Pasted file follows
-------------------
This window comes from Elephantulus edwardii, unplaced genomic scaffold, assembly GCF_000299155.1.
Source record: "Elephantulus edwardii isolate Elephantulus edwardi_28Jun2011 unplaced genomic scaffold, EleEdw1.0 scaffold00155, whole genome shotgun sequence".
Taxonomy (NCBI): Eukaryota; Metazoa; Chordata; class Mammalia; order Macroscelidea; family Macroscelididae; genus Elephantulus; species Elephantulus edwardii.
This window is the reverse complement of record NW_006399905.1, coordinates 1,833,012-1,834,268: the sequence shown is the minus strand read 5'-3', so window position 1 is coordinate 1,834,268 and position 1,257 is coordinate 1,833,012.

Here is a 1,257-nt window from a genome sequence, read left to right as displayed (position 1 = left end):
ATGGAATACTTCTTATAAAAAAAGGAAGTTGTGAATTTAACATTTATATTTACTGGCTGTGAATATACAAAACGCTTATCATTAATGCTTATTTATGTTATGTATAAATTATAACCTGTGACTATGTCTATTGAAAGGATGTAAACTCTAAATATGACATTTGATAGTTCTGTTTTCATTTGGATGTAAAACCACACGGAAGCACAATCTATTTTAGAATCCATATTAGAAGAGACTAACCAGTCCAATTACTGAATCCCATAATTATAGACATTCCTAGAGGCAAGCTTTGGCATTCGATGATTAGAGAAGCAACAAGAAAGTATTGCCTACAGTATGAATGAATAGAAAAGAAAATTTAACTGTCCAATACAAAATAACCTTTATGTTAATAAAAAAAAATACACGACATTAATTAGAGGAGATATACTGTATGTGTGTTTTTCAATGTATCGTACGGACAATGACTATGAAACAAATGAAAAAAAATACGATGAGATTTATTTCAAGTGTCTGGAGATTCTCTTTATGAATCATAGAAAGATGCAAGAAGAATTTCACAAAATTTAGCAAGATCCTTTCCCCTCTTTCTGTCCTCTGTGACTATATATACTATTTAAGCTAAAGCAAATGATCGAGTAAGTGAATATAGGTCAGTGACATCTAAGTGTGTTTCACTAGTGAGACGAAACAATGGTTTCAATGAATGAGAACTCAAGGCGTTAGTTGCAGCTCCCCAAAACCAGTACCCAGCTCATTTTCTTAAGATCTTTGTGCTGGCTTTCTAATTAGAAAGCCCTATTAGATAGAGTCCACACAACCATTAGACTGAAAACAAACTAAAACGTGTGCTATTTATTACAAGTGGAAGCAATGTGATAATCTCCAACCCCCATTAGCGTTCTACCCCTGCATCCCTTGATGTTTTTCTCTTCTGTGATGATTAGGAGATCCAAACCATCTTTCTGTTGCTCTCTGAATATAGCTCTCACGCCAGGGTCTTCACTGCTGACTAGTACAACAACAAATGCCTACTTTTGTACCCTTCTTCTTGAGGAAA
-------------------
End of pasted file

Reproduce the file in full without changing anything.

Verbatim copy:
This window comes from Elephantulus edwardii, unplaced genomic scaffold, assembly GCF_000299155.1.
Source record: "Elephantulus edwardii isolate Elephantulus edwardi_28Jun2011 unplaced genomic scaffold, EleEdw1.0 scaffold00155, whole genome shotgun sequence".
Taxonomy (NCBI): Eukaryota; Metazoa; Chordata; class Mammalia; order Macroscelidea; family Macroscelididae; genus Elephantulus; species Elephantulus edwardii.
This window is the reverse complement of record NW_006399905.1, coordinates 1,833,012-1,834,268: the sequence shown is the minus strand read 5'-3', so window position 1 is coordinate 1,834,268 and position 1,257 is coordinate 1,833,012.

Here is a 1,257-nt window from a genome sequence, read left to right as displayed (position 1 = left end):
ATGGAATACTTCTTATAAAAAAAGGAAGTTGTGAATTTAACATTTATATTTACTGGCTGTGAATATACAAAACGCTTATCATTAATGCTTATTTATGTTATGTATAAATTATAACCTGTGACTATGTCTATTGAAAGGATGTAAACTCTAAATATGACATTTGATAGTTCTGTTTTCATTTGGATGTAAAACCACACGGAAGCACAATCTATTTTAGAATCCATATTAGAAGAGACTAACCAGTCCAATTACTGAATCCCATAATTATAGACATTCCTAGAGGCAAGCTTTGGCATTCGATGATTAGAGAAGCAACAAGAAAGTATTGCCTACAGTATGAATGAATAGAAAAGAAAATTTAACTGTCCAATACAAAATAACCTTTATGTTAATAAAAAAAAATACACGACATTAATTAGAGGAGATATACTGTATGTGTGTTTTTCAATGTATCGTACGGACAATGACTATGAAACAAATGAAAAAAAATACGATGAGATTTATTTCAAGTGTCTGGAGATTCTCTTTATGAATCATAGAAAGATGCAAGAAGAATTTCACAAAATTTAGCAAGATCCTTTCCCCTCTTTCTGTCCTCTGTGACTATATATACTATTTAAGCTAAAGCAAATGATCGAGTAAGTGAATATAGGTCAGTGACATCTAAGTGTGTTTCACTAGTGAGACGAAACAATGGTTTCAATGAATGAGAACTCAAGGCGTTAGTTGCAGCTCCCCAAAACCAGTACCCAGCTCATTTTCTTAAGATCTTTGTGCTGGCTTTCTAATTAGAAAGCCCTATTAGATAGAGTCCACACAACCATTAGACTGAAAACAAACTAAAACGTGTGCTATTTATTACAAGTGGAAGCAATGTGATAATCTCCAACCCCCATTAGCGTTCTACCCCTGCATCCCTTGATGTTTTTCTCTTCTGTGATGATTAGGAGATCCAAACCATCTTTCTGTTGCTCTCTGAATATAGCTCTCACGCCAGGGTCTTCACTGCTGACTAGTACAACAACAAATGCCTACTTTTGTACCCTTCTTCTTGAGGAAA